26 September 2010

Article: Asia's Dithering Democracies

On 1 January 2009, "Time" published on its website an article titled "Asia's Dithering Democracies", authored by the magazine's Southeast Asia Bureau Chief, Hannah Beech, who is of Japanese and American parentage.

The full text of the article can be read free of charge here:


Excerpts: "After the shackles of colonialism were overthrown, largely after World War II, the 21st century was supposed to herald the ascent of democracy in Asia. While parts of the region – from Burma and North Korea to Laos, Vietnam and China – are still governed by diktat, the past couple of decades have created a region that to all outward appearances is largely democratic. [...] Yet throughout 2008, many Asians appeared to progressively lose their faith in democratic politics. [...] In many ways, the challenges of Asian democracy are a reflection of its youth. Democracy in the West evolved over centuries – and, even then, its proponents understood its limitations [....] Asia, for the most part, has raced through the democratization process in just a couple of decades. [...] Growing pains may be forgiven in emerging democracies. But if the current political instabilities are allowed to metastasize, Asian nations could tire of the notion of democracy altogether because it's considered too messy, ineffectual or corrupt.

"In South Korea, Mongolia, Taiwan, Thailand and the Philippines, a study by the governance-tracking Asian Barometer Project found that more citizens believed that the nations' recent democratic transitions had brought no improvement to their lives than those who saw positive changes. With time softening the memories of autocratic rule, nostalgia for overthrown dictators is spreading. Some are even calling for a resurgence of so-called 'Asian values,' a mix of paternalistic discipline and market economics that fell into disregard after the 1997 financial meltdown [...]. In [...] many parts of Asia, members of the educated élite bristle at the notion that Western-style democracy is a one-size-fits-all political system. [...]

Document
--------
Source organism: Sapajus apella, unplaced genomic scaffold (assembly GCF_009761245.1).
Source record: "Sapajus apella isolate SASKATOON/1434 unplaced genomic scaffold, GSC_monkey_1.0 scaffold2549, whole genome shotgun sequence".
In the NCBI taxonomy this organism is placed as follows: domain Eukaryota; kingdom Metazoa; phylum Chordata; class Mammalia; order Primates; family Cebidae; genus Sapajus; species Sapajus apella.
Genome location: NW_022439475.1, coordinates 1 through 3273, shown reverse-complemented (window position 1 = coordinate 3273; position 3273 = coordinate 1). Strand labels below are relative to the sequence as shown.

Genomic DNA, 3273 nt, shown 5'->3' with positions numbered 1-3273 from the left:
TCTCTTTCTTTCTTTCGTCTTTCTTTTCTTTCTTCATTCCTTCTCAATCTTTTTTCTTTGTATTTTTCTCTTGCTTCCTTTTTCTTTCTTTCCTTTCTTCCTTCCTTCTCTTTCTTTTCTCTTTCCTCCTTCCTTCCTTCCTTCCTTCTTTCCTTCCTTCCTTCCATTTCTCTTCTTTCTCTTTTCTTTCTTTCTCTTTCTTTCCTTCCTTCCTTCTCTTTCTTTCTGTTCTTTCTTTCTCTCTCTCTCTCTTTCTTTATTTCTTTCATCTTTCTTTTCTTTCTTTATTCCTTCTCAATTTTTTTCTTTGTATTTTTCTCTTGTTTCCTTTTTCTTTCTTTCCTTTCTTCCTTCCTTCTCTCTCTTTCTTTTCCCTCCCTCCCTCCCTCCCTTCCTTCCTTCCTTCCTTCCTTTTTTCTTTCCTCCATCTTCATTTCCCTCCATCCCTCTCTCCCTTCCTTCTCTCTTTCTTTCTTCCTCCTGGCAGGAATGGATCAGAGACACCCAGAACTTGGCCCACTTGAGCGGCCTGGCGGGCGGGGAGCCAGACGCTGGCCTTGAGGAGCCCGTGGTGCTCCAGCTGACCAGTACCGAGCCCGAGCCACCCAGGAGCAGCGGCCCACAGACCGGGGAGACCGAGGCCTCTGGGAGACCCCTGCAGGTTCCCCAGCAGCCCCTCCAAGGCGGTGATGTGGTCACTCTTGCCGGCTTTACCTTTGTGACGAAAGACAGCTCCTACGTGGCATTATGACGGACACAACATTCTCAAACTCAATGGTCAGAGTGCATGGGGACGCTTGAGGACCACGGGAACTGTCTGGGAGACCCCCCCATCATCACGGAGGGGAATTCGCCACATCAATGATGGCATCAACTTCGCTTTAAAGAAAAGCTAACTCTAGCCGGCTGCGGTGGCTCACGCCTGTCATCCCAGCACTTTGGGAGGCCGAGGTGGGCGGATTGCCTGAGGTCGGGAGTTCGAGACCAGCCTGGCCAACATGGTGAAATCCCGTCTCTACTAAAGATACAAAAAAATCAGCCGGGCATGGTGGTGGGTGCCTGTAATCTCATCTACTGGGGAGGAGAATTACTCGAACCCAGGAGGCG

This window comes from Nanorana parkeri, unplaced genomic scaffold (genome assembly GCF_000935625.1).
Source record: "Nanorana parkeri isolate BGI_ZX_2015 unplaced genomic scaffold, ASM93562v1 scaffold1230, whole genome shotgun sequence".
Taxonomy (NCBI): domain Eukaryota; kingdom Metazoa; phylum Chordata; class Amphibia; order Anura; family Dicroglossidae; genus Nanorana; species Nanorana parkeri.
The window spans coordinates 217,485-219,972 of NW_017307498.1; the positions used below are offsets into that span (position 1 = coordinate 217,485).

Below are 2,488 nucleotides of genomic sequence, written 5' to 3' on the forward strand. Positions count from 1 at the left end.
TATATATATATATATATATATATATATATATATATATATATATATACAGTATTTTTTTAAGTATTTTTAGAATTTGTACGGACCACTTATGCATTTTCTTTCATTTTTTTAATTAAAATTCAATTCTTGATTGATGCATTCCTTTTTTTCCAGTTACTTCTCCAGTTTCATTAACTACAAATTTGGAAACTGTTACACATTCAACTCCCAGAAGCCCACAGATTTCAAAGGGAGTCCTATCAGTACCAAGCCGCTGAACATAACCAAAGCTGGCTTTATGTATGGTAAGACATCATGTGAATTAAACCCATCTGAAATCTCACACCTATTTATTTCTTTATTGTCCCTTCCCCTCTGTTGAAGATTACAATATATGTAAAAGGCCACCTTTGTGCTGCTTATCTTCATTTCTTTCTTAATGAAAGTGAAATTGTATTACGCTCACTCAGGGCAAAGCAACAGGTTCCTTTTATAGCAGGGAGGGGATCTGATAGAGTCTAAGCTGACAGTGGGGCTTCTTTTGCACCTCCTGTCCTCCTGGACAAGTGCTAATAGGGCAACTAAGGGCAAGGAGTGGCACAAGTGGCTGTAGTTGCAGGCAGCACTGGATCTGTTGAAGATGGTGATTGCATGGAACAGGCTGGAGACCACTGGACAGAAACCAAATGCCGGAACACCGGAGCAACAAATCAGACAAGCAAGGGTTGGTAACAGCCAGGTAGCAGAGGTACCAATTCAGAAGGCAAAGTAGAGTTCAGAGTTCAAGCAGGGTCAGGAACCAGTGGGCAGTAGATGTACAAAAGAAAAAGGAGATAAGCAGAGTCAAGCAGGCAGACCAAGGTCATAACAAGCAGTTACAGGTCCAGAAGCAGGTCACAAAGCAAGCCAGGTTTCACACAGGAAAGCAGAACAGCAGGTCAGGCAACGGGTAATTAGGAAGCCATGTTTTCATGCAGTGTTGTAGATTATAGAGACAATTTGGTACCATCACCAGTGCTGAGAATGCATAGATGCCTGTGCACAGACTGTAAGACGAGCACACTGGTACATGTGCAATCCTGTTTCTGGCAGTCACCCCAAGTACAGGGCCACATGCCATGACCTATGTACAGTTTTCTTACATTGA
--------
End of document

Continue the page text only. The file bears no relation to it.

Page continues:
"Although the Asian Barometer Project found that the majority of Asians say they support most democratic ideals, their commitment to limits on a leader's power is far lower than that of people polled in Europe or even sub-Saharan Africa. [...] This ruler-knows-best attitude can make Asians act more like subjects than citizens. Militaries – the other power pole in much of Asia – can meddle in politics without much public distress from the masses. [...] When Asians finally do react against their governments, it is often in extremis, anger spilling onto the streets in revolutionary-style rallies. [...] For frustrated farmers or construction workers or street vendors, it may be easier to imagine political change through a groundswell of antigovernment rallies rather than through checking one of many underwhelming candidates on a ballot. [...] The backlash against electoral politics by the very people who were recently its proponents may be the most troubling sign of Asian democracy under siege."

It is not mentioned whether the article appeared in print too.

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